Sweatin' at the campground (I was going to say "Chillin'", but that just wasn't the case with the 95-100 temps all week!):



Sunset Dolphin Cruise on our last night of vacation. We got much closer than my pictures show, but by that point Casey had clogged the toilet on the boat, Keller was running circles around the whole deck, and Marley was being full-on Marley-ish:




Thursday, July 1, 2010

Loose ends . . .

We're a couple of days away from leaving for vacation, which we'll follow up with the ultimate fun experience of Keller getting his tonsils out and ear tubes put in. . .so I figured it might be a good time to do a quick blog post, share some fun pictures, and tie up loose ends in the bloggy world.

Dave found out about this really cool nature preserve that is nestled in between some hardcore high rises and highways in Alexandria. We spent a day there hiking and searching for the Hobbit House, where Keller and Casey freaked us out a bit by squeezing their entire bodies out of an empty window pane. Over, and over again.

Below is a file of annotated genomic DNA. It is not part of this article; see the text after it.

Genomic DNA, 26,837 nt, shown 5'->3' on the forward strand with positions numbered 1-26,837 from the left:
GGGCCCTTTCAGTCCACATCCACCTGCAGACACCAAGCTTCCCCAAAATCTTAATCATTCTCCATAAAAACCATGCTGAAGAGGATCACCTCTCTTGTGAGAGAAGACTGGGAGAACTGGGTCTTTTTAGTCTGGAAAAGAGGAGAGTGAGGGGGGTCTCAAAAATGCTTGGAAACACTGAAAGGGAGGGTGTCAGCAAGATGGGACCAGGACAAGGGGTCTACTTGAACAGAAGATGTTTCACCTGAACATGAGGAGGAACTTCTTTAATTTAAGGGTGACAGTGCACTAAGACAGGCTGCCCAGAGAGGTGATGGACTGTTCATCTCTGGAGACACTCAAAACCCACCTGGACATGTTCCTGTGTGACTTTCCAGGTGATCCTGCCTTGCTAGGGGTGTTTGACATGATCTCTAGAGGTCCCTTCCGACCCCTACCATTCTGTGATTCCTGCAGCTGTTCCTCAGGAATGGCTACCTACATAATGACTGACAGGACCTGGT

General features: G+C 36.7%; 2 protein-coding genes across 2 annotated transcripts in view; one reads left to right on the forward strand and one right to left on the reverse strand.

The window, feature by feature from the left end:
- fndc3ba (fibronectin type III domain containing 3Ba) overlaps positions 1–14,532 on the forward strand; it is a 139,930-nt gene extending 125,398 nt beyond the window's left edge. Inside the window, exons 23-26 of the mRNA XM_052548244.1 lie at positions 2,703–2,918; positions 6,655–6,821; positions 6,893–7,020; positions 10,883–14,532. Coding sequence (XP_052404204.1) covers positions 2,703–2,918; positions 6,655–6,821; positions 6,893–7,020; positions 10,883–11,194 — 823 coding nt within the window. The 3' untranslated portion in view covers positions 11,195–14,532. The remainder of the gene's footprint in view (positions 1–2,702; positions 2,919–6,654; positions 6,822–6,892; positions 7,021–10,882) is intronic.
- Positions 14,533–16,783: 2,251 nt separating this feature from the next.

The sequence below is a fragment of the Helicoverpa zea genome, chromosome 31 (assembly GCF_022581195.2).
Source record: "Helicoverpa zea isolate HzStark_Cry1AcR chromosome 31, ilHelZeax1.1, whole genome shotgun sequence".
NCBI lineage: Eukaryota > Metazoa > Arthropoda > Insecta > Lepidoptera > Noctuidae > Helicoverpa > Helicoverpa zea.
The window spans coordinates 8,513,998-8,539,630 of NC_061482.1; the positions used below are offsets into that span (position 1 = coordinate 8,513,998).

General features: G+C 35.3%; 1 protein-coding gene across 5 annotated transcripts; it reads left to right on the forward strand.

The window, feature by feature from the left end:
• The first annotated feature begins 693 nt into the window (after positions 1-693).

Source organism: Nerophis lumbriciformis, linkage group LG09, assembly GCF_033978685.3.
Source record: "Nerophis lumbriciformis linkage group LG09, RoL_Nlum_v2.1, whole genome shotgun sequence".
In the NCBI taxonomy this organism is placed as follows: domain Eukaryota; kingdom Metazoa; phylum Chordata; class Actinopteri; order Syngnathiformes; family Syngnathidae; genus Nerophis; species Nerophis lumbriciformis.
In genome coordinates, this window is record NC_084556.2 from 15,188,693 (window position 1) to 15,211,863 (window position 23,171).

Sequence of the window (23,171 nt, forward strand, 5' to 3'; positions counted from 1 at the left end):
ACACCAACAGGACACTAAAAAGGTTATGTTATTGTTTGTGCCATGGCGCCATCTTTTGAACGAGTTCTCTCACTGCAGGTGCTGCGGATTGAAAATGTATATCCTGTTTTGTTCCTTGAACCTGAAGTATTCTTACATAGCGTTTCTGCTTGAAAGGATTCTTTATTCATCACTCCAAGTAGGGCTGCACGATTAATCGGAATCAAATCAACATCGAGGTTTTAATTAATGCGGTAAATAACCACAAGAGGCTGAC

The Youth in Motion summer running program is in full swing and our kids are participating again. This is Keller's 4th year, Casey's 3rd, and Marley's 1st. One of our favorite parts of the program is that it is very 'recreational', meaning if we decide to bag it and skip a session, there's no "the team is counting on you" factor to deal with. It's a great program, and hopefully by the end of the summer Dave & I will have figured out how to efficiently rotate through the three different age groups so we each get to see each kid each week. Lofty goal, eh?



The kids went to their buddy Jack's sixth birthday party last weekend and got treated to a baseball extravaganza, complete with "official" jerseys, hot dogs, and cracker jacks!



I took all three kids on a day trip to Chesapeake Beach, MD on Monday to enjoy the sand, sun, and shark-tooth hunting. We found tons of teeth, but unfortunately also made acquaintances with two jelly fish. Casey used to be more of a spectator on our fossil hunts, but this time he was really into it. He said, "Mom, I didn't find shark teeth much last year but this time I'm all 'woot woot shark teeth.'"

Marley got her "first" hair cut a couple of weeks ago. Sure, they gave her some pretty serious shave-downs in China, but as far as actual sit-in-the-chair-and-finish-with-a-lollipop hair cuts, she had never had one. Just good ole mom trimming the bangs every so often. She cried when the torture began, but was pretty happy by the end.



Our flowers are in full bloom and I got some pretty good shots before the tropical heat wilted them.